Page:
We found a nice parking space at Lake Louise, and carted our boats to the boathouse access by 0800. There were some early bird tourists, but we took a few pics, and headed off into the turquoise waters, as the sun was just starting to peek over the mountains.
Yes, the water really is that blue! We could not decide if it was like paddling in windshield washer fluid or on tidy-bowl cleaner, but it was awesome! As the sun rose, the water’s color became lighter, and the views were amazing. On one shoreline we were cautious because of the rock slide warning signs. At the far end, we could hear the rush of water entering the lake, from the impressive glacial snowfield above us.
As the sun rose, we could really detect increased air warmth in the sunny side of the lake, so that is where we headed! The water temperature was in the upper 40’s ( we wore our woolies, but I should have worn my dry suit!), so we paddled close to shore.
This actually created a rather unique paddling situation…by the time we were paddling along the sunny shoreline, the throngs of tourists had arrived. Hundreds of them could be seen walking along the lakeside trail, within conversational distance from us in our boats. Apparently, for many of these folks, the sight of a paddling dog is unique. We must have been photographed a hundred times, by tourists pointing at our dogs, and calling out to them. We obliged many, and turned our boats so they could see the dogs…and our dogs were very well behaved hams!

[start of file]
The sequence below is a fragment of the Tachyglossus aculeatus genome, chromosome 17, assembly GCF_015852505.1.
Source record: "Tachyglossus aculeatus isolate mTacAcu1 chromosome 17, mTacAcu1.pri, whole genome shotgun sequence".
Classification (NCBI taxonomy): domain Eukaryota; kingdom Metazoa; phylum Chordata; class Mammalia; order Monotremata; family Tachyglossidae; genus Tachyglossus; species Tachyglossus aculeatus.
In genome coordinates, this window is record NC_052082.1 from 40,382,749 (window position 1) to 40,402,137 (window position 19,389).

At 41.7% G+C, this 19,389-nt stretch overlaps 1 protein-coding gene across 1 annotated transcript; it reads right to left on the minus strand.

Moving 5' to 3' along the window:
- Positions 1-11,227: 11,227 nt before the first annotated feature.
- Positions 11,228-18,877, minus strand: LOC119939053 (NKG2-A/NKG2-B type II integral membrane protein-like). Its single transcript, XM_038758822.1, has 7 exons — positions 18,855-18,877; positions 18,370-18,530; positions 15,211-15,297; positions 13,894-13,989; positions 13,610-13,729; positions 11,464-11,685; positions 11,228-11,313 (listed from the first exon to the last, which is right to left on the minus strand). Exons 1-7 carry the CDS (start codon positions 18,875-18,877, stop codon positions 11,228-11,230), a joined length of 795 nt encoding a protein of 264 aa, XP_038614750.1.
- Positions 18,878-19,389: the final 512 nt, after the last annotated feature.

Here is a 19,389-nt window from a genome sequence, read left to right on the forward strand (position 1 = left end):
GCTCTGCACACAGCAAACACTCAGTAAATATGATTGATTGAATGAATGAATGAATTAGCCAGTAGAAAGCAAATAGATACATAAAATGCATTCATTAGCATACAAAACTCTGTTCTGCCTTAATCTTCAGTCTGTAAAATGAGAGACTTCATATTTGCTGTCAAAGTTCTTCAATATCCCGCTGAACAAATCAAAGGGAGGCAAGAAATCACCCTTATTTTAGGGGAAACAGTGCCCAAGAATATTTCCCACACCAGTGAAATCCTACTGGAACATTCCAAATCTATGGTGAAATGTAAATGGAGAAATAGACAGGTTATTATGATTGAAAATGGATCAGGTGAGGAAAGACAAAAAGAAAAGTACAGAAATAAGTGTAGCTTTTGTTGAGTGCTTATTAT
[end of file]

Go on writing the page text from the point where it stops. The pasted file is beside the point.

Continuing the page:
We had the entire lake to ourselves while we were paddling, since we concluded prior to the canoe rental center’s opening. What a morning!, certainly memorable among all our paddling outings.
We then took a short hike to an overlook, getting a good view of the lake we had just paddled. On the hike, our dogs were complimented as “such sweet well- trained trail dogs” . This was nice to hear, since we were aware that many of our tourists hikes would require our pups to interact with lots of people. I was able to take a picture of a Clark’s Nutcracker, one of the many life birds I would see on this trip.